01 December 2015
Much more needs to be done if promises to channel $100 billion a year of climate finance to developing nations are to be kept, says Karen Orenstein
At the Paris COP, it is hardly possible to overstate the importance of climate finance – the provision of funds by developed countries for developing countries to take climate action.
This money is critical to show poor nations that rich nations are making good on years of promises to provide such funds – promises which have largely gone unfulfilled. It is also essential for negotiations in Paris to begin in good faith, and end in a decent agreement.
But more importantly, people in developing countries, especially the poorest and most vulnerable, require climate finance in a very real way to meet their health, food, energy, and other daily needs. For farmers in Zambia and fisherfolk in India, the provision of climate finance isn't a game of high stakes political negotiation but an essential down-payment for survival and life with dignity.
The provision of climate finance isn't a game of high stakes political negotiation but an essential down-payment for survival and life with dignity
The world has only begun to experience the first throes of the climate crisis, and even at this early stage, it's proving to be very expensive. Indeed, the pledge of $100 billion by 2020 (from developed to developing countries) may be a nice round number for politicians to reference but it is, in fact, an arbitrary figure that is grounded in political, not scientific, analysis. And it is magnitudes below the actual need.
So it is little wonder that the recent findings of the OECD study, Climate finance in 2013-14 and the $100 billion goal, were lampooned rather than lauded by many developing countries and civil society. The OECD study asserted that developed countries had mobilised $61.8 billion in 2014 and were on track to provide the $100 billion – both decidedly misleading claims.
For the provision of finance to count as climate finance, money must remain in, and benefit, developing countries – governments, ordinary people, especially those who are marginalised, and local economies.
Yet the majority of what the OECD study counted as climate finance ultimately benefits developed countries and their investors, banks, and corporations. The OECD counted:
- All financial instruments at face value. This includes loans (and interest) which are lent to poor countries but ultimately end up back in the pockets of developed countries. It also includes money that does not get spent when a guarantee is provided but default does not occur. Only grants and the grant-equivalent of other financial instruments should actually count as climate finance.
- Export credit financing. Export credits mean loans or loan guarantees, which again require repayment. In addition, export credit agencies are by design meant to benefit home country corporations – they are not driven by developing countries' climate priorities.
- Private investment. While greening private investment is vital, private investments are motivated by profit, not by the desire to offer relief or justice for impacted people. Private investors leave unprofitable ventures, including most adaptation projects, by the wayside, so they cannot be a substitute for direct public support. Further, as the OECD Research Collaborative of Tracking Private Climate Finance acknowledges, there are inherent difficulties in ascribing causality in relation to private finance flows (eg. did a climate finance "leveraging" instrument really cause a financier to invest, or would they have invested anyway?) as well as practical difficulties in accessing information transparently.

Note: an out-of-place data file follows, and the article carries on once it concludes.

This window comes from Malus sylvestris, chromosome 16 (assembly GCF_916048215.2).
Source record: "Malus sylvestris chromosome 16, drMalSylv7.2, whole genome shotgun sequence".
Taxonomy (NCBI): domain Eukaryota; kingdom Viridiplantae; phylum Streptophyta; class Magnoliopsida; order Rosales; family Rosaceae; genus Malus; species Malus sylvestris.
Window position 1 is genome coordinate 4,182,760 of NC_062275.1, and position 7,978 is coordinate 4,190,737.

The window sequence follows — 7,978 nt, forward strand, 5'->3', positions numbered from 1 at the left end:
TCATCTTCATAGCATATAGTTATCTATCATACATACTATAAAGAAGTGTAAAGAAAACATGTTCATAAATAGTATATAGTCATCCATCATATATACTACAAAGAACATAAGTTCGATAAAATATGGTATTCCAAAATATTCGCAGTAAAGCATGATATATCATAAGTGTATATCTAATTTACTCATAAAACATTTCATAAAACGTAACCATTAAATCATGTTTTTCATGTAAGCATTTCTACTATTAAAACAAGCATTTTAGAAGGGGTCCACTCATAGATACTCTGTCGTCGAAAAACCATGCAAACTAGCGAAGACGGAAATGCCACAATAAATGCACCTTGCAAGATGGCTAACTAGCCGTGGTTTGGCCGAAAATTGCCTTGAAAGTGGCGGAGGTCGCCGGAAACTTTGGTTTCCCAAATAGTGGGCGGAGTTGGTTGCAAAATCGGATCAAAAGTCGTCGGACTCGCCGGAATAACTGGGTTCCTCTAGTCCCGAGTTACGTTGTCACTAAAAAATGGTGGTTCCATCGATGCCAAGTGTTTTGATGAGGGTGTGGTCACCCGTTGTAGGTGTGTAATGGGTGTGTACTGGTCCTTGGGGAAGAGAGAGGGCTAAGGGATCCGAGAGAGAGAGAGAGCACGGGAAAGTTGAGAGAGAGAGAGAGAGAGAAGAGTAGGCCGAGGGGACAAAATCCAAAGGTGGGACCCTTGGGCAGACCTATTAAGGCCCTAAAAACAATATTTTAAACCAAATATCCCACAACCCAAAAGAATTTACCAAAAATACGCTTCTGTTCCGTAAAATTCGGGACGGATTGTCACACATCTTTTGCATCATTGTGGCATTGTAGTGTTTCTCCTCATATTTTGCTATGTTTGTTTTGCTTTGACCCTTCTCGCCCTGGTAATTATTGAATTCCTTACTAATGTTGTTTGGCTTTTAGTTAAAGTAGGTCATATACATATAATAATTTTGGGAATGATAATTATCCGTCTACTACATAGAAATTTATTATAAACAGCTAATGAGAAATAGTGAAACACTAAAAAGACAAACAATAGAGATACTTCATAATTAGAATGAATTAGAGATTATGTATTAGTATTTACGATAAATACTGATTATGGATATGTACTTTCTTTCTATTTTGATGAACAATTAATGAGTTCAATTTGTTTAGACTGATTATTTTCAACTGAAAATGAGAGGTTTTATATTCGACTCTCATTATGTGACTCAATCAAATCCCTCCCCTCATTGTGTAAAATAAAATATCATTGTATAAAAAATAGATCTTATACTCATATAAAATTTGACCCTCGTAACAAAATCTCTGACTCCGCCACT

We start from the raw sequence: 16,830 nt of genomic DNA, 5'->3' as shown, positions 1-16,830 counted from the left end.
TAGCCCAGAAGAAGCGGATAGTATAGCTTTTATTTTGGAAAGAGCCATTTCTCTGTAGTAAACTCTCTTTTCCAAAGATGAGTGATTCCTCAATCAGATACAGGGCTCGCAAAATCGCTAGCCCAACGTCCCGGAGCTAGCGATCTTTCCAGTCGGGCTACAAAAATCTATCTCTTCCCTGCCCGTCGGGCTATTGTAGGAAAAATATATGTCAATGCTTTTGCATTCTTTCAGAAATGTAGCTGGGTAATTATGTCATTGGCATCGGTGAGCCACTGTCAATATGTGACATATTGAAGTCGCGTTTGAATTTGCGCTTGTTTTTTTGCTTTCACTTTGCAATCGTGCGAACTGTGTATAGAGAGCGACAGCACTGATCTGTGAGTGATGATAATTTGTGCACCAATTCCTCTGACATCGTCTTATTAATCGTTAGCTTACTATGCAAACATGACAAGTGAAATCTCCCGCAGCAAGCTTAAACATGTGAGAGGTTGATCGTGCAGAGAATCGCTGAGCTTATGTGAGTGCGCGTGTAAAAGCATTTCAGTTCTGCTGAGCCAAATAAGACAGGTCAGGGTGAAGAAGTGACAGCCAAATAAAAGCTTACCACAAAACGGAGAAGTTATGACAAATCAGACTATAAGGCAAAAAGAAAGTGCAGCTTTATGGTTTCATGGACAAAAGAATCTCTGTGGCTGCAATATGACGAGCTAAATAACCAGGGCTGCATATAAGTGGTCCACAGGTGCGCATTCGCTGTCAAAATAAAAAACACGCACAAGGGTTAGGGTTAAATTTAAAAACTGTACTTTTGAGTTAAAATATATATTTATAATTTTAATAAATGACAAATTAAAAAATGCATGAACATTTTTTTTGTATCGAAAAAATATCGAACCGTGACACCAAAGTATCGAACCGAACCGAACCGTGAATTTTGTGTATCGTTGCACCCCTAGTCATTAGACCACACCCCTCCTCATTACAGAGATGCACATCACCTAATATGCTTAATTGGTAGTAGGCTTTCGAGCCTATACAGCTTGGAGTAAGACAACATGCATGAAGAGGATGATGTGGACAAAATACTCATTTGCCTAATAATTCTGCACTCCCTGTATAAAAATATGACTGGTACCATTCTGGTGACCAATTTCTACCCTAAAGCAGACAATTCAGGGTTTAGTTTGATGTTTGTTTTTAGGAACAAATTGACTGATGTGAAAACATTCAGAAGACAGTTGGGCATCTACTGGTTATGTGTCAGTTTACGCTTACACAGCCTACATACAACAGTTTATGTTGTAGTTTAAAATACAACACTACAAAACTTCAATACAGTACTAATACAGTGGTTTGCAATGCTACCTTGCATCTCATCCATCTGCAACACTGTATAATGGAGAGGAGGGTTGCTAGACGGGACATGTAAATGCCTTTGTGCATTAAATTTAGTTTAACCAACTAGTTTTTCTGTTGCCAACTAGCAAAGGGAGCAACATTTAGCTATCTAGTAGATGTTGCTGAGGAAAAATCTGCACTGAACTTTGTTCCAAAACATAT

Further, the OECD study paid little attention to whether funds were "new and additional" to Overseas Development Assistance accounts, a key principle of climate finance to make sure, for example, that health budgets are not raided to pay for climate activities.
It even counted some activities where climate was a "significant" but not the "principal" objective, in effect counting activities that were going to happen anyway.
That the OECD would cast as wide a net as possible is an unsurprising act of self-service! After all, the OECD is a rich countries' club. But to be credible and effective, climate finance estimates must rely on methodologies set by the UN Framework Convention on Climate Change, a forum that is fully inclusive of all countries. Such methodologies should be unambiguous and based on a robust system of measurement, reporting, and verification of finance under the UNFCCC.
The 'parties' in Paris should clarify that the promised $100 billion is to be made up of grants and grant-equivalents, with developed countries agreeing to yearly commitments through 2020 to meet this target in full
In addition to making progress on climate finance methodologies, the 'parties' in Paris should clarify that the promised $100 billion is to be made up of grants and grant-equivalents, with developed countries agreeing to yearly commitments through 2020 to meet this target in full.
Beyond 2020, countries should agree to a needs-based collective target for new and additional public finance, with separate targets for adaptation and mitigation to ensure that adaptation receives 50% of funds. Finally, a post-2020 agreement should bind wealthy countries to year-on-year commitments to provide these funds.
Such actions would go a long way towards securing a reasonable deal in Paris and, more importantly, to ensuring that those least responsible for causing the climate crisis are not the first to be devastated by it.
Karen Orenstein is a senior international policy analyst at NGO Friends of the Earth and civil society representative on the Green Climate Fund board